This year, the lake temperature has remained relatively cool due to the higher-than-average rainfall in the region, so the bloom is not expected to start until late July when the water temperature reaches 65 to 70 degrees F. This contrasts with 2018, when exceptionally warm weather at the beginning of June caused an early start. Calm winds in July, especially in western Lake Erie, tend to allow the algal toxins t

Operational Evaluation of Planck Aerosystems "Shearwater" Small Unmanned Aircraft System (sUAS) in the Santa Barbara Channel July 29 - 31, 2019


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Channel Islands National Marine Sanctuary CINMS) / Collaborative Center for Unmanned Technologies (CCUT) staff supported the field testing of a Planck Aerosystems "Shearwater" sUAS aboard the NOAA Research Vessel Shearwater (Figure: 1) and the salvage vessel Danny C (Figure: 2). in the Santa Barbara Channel July 29 - 31, 2019. The project was funded by the NOAA OAR UAS Program Office. In participation were LTJG Nicole Chappelle from the NOAA OMAO Aircraft Operations Center Co-PI Alan Jaeger from the US Navy and project PI Todd Jacobs of ONMS CCUT.  The goals of the project are to evaluate the Shearwater UAS's capabilities to safely and reliably take off and land autonomously from moving vessels and to be operated in a tethered mode, where it can stay in the air for extended periods. The Shearwater UAS was able to successfully take off and land autonomously in relative wind up to 21 knots and from the R/V Shearwater at speeds up to 18 knots. The tethered mode was also successfully demonstrated, but at lower wind speeds.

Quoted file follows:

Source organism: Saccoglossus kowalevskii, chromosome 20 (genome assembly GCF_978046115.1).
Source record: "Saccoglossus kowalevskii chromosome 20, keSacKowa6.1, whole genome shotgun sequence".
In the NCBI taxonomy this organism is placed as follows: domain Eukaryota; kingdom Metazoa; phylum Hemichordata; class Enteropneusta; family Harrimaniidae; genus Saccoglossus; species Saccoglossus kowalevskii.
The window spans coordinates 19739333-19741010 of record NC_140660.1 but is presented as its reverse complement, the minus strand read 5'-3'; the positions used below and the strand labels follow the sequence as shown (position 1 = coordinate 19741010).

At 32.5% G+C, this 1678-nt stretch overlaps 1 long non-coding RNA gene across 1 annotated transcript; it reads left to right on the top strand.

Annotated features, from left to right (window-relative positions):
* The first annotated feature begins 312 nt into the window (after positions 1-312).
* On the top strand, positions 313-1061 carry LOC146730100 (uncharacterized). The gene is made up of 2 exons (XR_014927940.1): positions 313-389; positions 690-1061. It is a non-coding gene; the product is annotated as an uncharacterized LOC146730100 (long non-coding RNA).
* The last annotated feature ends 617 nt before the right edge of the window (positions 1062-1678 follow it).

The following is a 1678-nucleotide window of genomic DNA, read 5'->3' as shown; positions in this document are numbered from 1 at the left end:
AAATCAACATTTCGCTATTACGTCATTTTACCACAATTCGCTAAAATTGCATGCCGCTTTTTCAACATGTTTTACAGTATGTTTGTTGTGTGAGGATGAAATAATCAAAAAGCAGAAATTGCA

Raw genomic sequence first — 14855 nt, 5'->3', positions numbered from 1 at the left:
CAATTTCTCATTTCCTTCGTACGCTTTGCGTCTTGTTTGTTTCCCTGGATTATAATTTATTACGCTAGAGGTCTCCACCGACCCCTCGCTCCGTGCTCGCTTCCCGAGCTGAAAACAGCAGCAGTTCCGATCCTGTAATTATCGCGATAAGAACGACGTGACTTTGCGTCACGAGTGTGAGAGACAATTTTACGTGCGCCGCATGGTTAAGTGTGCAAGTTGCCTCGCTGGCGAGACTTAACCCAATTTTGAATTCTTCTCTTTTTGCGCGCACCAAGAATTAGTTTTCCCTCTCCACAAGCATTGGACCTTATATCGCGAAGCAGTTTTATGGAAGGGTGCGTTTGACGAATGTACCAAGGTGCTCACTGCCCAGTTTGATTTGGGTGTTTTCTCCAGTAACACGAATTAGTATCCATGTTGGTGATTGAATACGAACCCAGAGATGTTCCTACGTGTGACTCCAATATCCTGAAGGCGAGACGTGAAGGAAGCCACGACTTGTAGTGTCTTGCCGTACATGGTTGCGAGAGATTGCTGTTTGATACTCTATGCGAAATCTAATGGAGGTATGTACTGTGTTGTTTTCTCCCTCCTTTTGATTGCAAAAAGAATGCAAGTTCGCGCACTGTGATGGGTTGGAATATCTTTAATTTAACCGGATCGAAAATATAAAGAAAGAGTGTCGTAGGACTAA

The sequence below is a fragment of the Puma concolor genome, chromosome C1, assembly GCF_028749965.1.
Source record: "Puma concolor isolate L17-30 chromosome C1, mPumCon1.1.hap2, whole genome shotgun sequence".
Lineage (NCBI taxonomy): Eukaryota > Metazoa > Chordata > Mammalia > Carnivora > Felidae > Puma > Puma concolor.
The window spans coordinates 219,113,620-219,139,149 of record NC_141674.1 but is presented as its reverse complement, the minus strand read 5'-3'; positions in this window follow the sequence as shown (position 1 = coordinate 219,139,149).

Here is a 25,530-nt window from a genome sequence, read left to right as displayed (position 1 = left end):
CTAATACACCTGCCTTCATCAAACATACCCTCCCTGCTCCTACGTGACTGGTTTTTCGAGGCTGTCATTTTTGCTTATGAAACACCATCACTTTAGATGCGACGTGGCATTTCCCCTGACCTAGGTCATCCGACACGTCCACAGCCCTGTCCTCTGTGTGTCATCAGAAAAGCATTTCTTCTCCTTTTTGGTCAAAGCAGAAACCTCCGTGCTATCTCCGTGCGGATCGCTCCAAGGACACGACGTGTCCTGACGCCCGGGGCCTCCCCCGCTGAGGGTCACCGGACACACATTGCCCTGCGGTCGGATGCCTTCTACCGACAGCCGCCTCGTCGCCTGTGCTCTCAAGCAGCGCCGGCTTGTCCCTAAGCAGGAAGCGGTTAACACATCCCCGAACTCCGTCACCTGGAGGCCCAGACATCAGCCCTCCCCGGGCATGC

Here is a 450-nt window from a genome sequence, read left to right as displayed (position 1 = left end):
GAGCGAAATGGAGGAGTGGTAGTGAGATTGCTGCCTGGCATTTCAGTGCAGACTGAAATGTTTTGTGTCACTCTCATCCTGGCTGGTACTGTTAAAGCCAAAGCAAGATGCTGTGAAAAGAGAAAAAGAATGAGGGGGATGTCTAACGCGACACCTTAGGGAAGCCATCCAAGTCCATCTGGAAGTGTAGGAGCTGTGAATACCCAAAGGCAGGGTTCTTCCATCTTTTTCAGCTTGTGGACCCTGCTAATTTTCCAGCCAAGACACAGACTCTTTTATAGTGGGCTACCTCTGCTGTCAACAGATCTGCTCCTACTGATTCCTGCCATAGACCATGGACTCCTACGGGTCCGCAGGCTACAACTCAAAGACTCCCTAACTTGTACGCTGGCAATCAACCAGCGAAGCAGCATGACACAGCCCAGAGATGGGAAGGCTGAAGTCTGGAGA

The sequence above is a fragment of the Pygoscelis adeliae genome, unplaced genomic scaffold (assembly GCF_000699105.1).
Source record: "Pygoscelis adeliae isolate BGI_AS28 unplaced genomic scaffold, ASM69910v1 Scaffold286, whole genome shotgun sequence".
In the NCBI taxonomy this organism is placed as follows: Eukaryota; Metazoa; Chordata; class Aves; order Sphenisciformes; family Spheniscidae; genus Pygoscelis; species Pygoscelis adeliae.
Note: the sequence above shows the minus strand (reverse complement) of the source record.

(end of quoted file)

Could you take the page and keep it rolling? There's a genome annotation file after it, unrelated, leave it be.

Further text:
The autonomous take-off and landing capability is thought to reduce risk and will require less operator proficiency when operating from boats. The tethered mode may eventually support incidents such as whale disentanglements and could serve as a data or communications relay during oil spills or other emergency operations.

The next phase of the project is to support NMFS and NOS by providing aerial imagery to manta ray tagging teams ~100 miles offshore at the Flower Garden Banks National Marine Sanctuary from August 5 - 8, 2019.

A third phase of testing and Shearwater UAS operator training is planned for December 16 - 20 to be conducted in concert with the annual whale disentanglement training in Maui, HI, which will be hosted by project co-PI Ed Lyman at the Hawaiian Islands Humpback Whale National Marine Sanctuary.

These evaluations will be reviewed by the Office of National Marine Sanctuaries (ONMS),  (CCUT) and OAR UASPO and will be used to determine whether one or more Planck Aerosystems "Shearwater" UAS will be purchased by the agency and transitioned to routine operations.